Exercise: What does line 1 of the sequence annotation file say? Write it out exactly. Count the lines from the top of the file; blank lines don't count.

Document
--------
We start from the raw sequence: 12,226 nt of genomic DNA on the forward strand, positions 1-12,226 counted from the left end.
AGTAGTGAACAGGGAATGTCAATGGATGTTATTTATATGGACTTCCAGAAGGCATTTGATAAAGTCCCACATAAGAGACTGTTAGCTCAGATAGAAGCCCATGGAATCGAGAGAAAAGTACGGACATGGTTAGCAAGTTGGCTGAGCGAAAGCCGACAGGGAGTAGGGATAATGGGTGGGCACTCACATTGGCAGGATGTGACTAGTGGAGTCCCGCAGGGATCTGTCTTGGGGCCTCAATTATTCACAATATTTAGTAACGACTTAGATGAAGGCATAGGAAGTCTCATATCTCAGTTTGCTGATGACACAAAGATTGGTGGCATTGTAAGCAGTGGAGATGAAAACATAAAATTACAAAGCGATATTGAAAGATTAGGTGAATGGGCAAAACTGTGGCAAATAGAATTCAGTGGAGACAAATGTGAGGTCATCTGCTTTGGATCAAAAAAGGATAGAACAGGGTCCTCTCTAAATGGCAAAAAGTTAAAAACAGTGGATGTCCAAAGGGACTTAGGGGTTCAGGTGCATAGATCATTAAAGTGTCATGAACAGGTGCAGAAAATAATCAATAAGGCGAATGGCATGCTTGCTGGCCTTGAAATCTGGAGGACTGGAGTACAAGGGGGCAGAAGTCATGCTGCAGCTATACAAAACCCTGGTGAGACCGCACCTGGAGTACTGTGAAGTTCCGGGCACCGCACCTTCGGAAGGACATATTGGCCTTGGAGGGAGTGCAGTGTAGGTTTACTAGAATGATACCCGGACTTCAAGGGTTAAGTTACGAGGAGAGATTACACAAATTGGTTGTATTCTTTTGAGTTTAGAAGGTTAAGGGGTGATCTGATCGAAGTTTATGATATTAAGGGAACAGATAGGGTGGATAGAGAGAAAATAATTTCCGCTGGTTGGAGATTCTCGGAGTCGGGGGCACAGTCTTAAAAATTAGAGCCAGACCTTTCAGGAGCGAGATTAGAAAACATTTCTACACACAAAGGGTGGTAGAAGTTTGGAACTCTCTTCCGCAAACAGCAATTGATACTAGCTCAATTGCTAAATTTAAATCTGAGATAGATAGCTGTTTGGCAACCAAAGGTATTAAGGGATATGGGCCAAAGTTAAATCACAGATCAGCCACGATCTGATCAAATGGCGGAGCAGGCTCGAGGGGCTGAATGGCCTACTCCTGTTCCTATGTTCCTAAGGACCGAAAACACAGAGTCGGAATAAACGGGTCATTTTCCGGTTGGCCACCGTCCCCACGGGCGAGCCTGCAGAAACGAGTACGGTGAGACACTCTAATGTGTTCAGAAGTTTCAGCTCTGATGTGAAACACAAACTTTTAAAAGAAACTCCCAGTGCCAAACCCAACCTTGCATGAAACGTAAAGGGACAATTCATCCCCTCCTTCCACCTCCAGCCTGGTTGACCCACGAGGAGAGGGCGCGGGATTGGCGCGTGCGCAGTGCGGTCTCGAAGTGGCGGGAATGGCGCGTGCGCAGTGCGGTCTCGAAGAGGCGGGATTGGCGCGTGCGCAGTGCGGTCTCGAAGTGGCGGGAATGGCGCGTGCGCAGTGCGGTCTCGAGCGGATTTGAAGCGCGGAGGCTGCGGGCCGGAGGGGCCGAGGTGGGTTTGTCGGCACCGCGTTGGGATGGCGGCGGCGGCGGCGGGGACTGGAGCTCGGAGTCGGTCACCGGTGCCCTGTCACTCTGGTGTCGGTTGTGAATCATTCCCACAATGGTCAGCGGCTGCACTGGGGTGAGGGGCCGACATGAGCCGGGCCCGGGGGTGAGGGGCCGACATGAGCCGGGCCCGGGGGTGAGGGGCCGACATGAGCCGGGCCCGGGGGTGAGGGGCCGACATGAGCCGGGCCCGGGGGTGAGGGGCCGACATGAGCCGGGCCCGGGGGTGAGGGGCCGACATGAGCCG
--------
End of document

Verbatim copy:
We start from the raw sequence: 12,226 nt of genomic DNA on the forward strand, positions 1-12,226 counted from the left end.